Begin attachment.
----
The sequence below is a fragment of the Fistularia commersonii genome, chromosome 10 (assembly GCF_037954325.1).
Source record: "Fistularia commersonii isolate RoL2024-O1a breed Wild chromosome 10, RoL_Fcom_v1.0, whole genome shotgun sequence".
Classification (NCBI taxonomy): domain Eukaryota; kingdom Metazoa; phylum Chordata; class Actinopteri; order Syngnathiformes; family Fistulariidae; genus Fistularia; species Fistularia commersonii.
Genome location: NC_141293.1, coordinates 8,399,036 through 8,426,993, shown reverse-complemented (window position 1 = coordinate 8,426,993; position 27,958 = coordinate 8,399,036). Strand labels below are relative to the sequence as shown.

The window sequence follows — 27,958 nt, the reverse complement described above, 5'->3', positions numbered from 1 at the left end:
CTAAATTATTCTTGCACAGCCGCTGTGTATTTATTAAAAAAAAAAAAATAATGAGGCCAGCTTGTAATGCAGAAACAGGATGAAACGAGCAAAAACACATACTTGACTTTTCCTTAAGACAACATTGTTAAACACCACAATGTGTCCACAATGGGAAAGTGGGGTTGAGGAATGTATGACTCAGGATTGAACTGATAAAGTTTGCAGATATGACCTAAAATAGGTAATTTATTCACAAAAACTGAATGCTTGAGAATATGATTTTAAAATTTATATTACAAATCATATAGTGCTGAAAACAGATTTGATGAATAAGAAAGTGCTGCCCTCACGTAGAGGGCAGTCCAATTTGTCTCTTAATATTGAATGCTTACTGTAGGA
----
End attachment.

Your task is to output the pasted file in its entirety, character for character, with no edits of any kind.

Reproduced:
The sequence below is a fragment of the Fistularia commersonii genome, chromosome 10 (assembly GCF_037954325.1).
Source record: "Fistularia commersonii isolate RoL2024-O1a breed Wild chromosome 10, RoL_Fcom_v1.0, whole genome shotgun sequence".
Classification (NCBI taxonomy): domain Eukaryota; kingdom Metazoa; phylum Chordata; class Actinopteri; order Syngnathiformes; family Fistulariidae; genus Fistularia; species Fistularia commersonii.
Genome location: NC_141293.1, coordinates 8,399,036 through 8,426,993, shown reverse-complemented (window position 1 = coordinate 8,426,993; position 27,958 = coordinate 8,399,036). Strand labels below are relative to the sequence as shown.

The window sequence follows — 27,958 nt, the reverse complement described above, 5'->3', positions numbered from 1 at the left end:
CTAAATTATTCTTGCACAGCCGCTGTGTATTTATTAAAAAAAAAAAAATAATGAGGCCAGCTTGTAATGCAGAAACAGGATGAAACGAGCAAAAACACATACTTGACTTTTCCTTAAGACAACATTGTTAAACACCACAATGTGTCCACAATGGGAAAGTGGGGTTGAGGAATGTATGACTCAGGATTGAACTGATAAAGTTTGCAGATATGACCTAAAATAGGTAATTTATTCACAAAAACTGAATGCTTGAGAATATGATTTTAAAATTTATATTACAAATCATATAGTGCTGAAAACAGATTTGATGAATAAGAAAGTGCTGCCCTCACGTAGAGGGCAGTCCAATTTGTCTCTTAATATTGAATGCTTACTGTAGGA